Tuesday, February 2, 2021
The Jerome N. Frank Legal Services Organization of Yale Law School (LSO) invites applications for its 2021 Summer Fellowship program. Applications will be reviewed on a rolling basis. LSO is the main organization at Yale Law School providing legal representation to individuals and organizations in need of legal assistance but unable to afford private attorneys. During the academic year, law students work closely with clinical faculty members to represent clients in a wide range of litigation and non-litigation matters, helping to fill a critical need in legal services delivery for poor and marginalized communities in Connecticut. LSO seeks to hire 16-20 Summer Fellows to work with clinical faculty in order to continue this client representation. These are paid positions, with a salary of $7,080 for 12 weeks of full-time work ($14.75/hour). The Fellowship program will run from May 25 to August 14, 2021, with some flexibility as to individual start and end dates. Part-time work or full-time work for a portion of the Fellowship period may also be possible. The program is open to students who have completed at least two semesters of law school. Students graduating from law school prior to the summer of 2021 are also eligible to apply, as are LLM students. Please note that this is not a course, but a program of summer employment. Due to the pandemic, the program is likely to be online only; Summer Fellows will be advised if in-person work becomes possible.
Summer Fellows can expect to have a range of challenging and rewarding lawyering experiences during the course of their time at LSO, including client interviewing and counseling; factual development of cases; researching and writing legal memoranda; drafting of contracts and other legal instruments; interacting with opposing counsel, government actors, and community stakeholders; and negotiation and alternative dispute resolution. In several of our clinics, students will make court appearances to argue motions or present evidence. Fellows will work under the direct supervision of clinical faculty members and supervising attorneys, and will have significant responsibility for each case or project on which they work. In addition, faculty members will host a weekly series of presentations and discussions for the Fellows on the work of the clinics, public interest lawyering, and other topics of interest.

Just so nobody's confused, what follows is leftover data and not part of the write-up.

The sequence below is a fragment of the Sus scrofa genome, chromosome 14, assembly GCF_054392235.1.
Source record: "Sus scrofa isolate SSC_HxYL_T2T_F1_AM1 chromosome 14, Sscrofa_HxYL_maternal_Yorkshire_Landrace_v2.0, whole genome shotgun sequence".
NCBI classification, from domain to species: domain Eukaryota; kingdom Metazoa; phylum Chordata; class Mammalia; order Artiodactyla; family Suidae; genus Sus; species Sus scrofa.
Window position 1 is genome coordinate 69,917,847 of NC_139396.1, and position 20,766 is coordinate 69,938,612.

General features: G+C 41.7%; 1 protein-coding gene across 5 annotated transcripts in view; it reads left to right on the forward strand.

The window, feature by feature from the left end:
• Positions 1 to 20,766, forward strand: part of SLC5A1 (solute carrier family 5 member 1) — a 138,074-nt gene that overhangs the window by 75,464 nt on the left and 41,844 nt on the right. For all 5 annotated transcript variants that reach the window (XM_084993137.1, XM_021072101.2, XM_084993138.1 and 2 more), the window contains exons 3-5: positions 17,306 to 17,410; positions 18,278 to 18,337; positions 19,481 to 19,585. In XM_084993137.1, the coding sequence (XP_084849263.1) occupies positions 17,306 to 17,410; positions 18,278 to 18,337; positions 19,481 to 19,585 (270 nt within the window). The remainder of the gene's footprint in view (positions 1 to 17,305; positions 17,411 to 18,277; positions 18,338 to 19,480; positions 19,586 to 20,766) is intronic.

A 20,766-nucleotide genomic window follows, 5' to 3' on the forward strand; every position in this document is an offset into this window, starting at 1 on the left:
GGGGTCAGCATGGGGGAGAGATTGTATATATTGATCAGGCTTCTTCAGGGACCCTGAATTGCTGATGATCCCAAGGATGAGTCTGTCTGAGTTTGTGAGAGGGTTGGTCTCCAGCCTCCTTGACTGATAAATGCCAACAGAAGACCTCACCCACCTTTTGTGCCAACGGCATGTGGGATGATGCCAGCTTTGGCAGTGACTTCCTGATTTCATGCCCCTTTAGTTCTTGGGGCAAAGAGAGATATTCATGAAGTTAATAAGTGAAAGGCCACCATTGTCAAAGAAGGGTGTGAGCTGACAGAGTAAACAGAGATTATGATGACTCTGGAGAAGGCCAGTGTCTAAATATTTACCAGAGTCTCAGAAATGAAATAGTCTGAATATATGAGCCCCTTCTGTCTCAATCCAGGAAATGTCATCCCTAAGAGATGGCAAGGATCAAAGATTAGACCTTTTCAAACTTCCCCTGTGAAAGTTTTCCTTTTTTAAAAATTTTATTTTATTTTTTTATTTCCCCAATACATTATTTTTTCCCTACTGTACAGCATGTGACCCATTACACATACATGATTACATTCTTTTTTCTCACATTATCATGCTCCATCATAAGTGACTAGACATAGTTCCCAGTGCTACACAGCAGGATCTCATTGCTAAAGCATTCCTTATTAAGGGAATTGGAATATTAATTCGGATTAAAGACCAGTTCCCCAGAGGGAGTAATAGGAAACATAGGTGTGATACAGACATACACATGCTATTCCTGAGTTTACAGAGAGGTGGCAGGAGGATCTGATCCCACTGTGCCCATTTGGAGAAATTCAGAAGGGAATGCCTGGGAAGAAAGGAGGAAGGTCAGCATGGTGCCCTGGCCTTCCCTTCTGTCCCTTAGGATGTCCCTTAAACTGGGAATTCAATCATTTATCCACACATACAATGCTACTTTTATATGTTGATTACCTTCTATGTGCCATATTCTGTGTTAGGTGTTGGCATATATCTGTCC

LSO clinics perform a wide range of exciting work, including litigation in state and federal court and before administrative agencies, transactional work on behalf of community organizations, and policy and legislative advocacy at the local, state, and federal levels. For 2021, LSO seeks Summer Fellows for the following clinics: • Criminal Justice Advocacy Clinic • Challenging Mass Incarceration Clinic • Ludwig Community and Economic Development Clinic • Criminal Justice Clinic • Housing Clinic • Veterans Legal Services Clinic • Worker and Immigrant Rights Advocacy Clinic For more information on the work of each of these clinics, please visit www.law.yale.edu/lso.
Students who are eligible for summer funding from their own sources and who need an early decision on their LSO application to qualify for outside support are encouraged to advise LSO of their situation and to request expedited review of their candidacy.
Interested international students are responsible for obtaining and maintaining the necessary immigration status with work authorization. Interested students should email a cover letter specifying the clinic(s) in which you have an interest (with ranking), a resume, writing sample, unofficial transcript, and contact information for two references to email@example.com. (Transcripts, if not immediately available, can be sent after the initial application, but before the submission deadline.) The final deadline to submit application materials is February 26, 2021. Early applications are encouraged. Yale University considers applicants for employment without regard to, and does not discriminate on the basis of, an individual’s sex, race, color, religion, age, disability, status as a veteran, or national or ethnic origin; nor does Yale discriminate on the basis of sexual orientation or gender identity or expression. Title IX of the Education Amendments of 1972 protects people from sex discrimination in educational programs and activities at institutions that receive federal financial assistance. Questions regarding Title IX may be referred to the University’s Title IX Coordinator, at TitleIX@yale.edu, or to the U.S. Department of Education, Office for Civil Rights, 8th Floor, Five Post Office Square, Boston MA 02109-3921. Telephone: 617.289.0111, Fax: 617.289.0150, TDD: 800.877.8339, or Email: firstname.lastname@example.org.